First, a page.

Industrial Engineering Professor Receives Distinguished Educator Award
Richard Cassady, industrial engineering professor and director of the Freshman Engineering Program in the College of Engineering, was selected to receive the IISE Albert G. Holzman Distinguished Educator Award. The award was presented at the annual Institute of Industrial and Systems Engineers (IISE) Conference, held in May at Anaheim, California.
This award recognizes educators who contribute significantly to the profession through teaching, research and publication, extension, innovation or administration. Cassady definitely evidences this as he has received numerous teaching awards. In 2006, he received the most coveted teaching award at the University of Arkansas, the Charles and Nadine Baum Faculty Teaching Award. In 2005, he received the John L. Imhoff Outstanding Teacher Award from the College of Engineering. He is also an elected member of the University of Arkansas Teaching Academy.
Beyond his reputation as an award-winning teacher, Cassady is known for his research in repairable systems modeling, where he applies probability, optimization, simulation, and statistics in evaluating, improving or optimizing the performance of repairable equipment. This work includes the analysis and development of equipment maintenance policies including preventive maintenance, selective maintenance, and cannibalization.
Ed Pohl, industrial engineering department head, who works closely with Cassady in Reliability and Maintainability Symposium (RAMS) activities, had this to say about Cassady, "Richard is recognized as one of the premier tutorial speakers at the RAMS. Richard was awarded the Alan O. Plait award for tutorial excellence for his tutorial on Repairable Systems Modeling. He is passionate about helping educate the working professionals in the areas of reliability and maintainability. While Program Chair for the conference, Richard developed a certificate program recognizing completion of the RAMS tutorial program over a three year period. Richard was selected to teach one of the core 4-hour tutorials, 'Introduction to Probability Models in Reliability and Maintainability.' His introductory tutorial draws one of the largest crowds during the symposium and is consistently rated among the best of the 20 tutorials provided. Richard's knowledge, charisma, clarity of expression and ability to put all in the audience at ease, makes teaching difficult material to such a broad audience so successful."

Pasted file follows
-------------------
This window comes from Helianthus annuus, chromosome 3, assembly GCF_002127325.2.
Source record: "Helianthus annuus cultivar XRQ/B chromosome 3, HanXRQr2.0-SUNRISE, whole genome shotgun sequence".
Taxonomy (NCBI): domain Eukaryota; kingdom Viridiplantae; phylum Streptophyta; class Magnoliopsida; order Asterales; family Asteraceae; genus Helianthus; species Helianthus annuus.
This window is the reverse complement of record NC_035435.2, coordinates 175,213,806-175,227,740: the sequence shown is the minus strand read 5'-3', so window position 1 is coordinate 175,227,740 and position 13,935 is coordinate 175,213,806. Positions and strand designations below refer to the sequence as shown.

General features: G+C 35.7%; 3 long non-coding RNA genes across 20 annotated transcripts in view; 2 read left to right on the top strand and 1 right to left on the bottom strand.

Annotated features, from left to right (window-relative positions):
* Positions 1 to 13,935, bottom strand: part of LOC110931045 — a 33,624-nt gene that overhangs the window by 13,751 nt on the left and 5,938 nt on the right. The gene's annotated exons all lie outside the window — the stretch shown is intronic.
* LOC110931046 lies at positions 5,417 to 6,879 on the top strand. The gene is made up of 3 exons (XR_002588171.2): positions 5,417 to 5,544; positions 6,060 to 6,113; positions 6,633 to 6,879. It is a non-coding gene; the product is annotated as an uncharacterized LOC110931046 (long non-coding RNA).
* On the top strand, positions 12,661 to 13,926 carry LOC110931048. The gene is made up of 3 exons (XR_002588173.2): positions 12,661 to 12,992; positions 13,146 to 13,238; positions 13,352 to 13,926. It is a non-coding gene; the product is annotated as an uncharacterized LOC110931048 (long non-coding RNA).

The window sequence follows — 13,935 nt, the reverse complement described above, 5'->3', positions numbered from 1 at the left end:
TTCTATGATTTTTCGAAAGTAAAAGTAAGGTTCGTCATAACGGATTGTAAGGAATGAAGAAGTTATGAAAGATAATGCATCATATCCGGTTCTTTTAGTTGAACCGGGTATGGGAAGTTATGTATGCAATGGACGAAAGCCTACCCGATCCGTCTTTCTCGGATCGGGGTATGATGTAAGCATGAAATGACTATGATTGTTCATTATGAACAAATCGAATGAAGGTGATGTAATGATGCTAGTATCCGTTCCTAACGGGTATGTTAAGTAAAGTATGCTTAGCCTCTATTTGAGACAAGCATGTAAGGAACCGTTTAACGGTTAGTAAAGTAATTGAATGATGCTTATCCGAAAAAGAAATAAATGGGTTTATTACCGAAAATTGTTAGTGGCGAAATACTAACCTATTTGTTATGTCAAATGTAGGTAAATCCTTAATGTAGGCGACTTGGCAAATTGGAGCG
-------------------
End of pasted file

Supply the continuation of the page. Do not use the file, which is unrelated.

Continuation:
As the founding director of the Freshman Engineering Program, Cassady has established a benchmark at the University of Arkansas and across the nation of best practices in the development and implementation of a successful first-year experience. This is evidenced by the increase in retention and graduation rates resulting from the creation of the program in 2007; second-year retention, 4-year graduation, and 6-year graduation rates within engineering have all increased approximately 10 percent.
Cassady's educational efforts in the community primarily involve FIRST robotics. He is co-director of FIRST LEGO League Arkansas, a founding mentor of a FIRST LEGO League team at Bernice Young Elementary School in Springdale, and founding mentor of a FIRST Tech Challenge team at the Don Tyson School of Innovation in Springdale. His work as co-director of FIRST LEGO League Arkansas includes directing the FIRST LEGO League Razorback Invitational tournament. The invitational, held each May on the University of Arkansas campus, is hosted by the Freshman Engineering Program and brings 72 championship-level teams from around the world to the University of Arkansas campus.
Camilla Shumaker, director of communications
College of Engineering
Tamara O. Ellenbecker, media specialist
Editor-selected comments will be published below. No abusive material, personal attacks, profanity, spam or material of a similar nature will be considered for publication.comments powered by Disqus
The move will provide more student and faculty involvement while enabling the start of the Pryor Center Presents speaker series.
Research by U of A music professor Elizabeth Margulis and colleagues at Tel Aviv University builds on Margulis’ 2014 research findings.
Nathan Slaton, a professor in Department of Crop, Soil and Environmental Sciences, has been named a Fellow of the Soil Science Society of America.
Andrew P. Brownback, an assistant professor in economics, has won a $198,940 grant to study on ways to encourage people to make healthy food choices.
Physical activity may help protect against insulin resistance, a precursor to Type 2 diabetes that can result from a high-fat diet, research by two U of A researchers has found.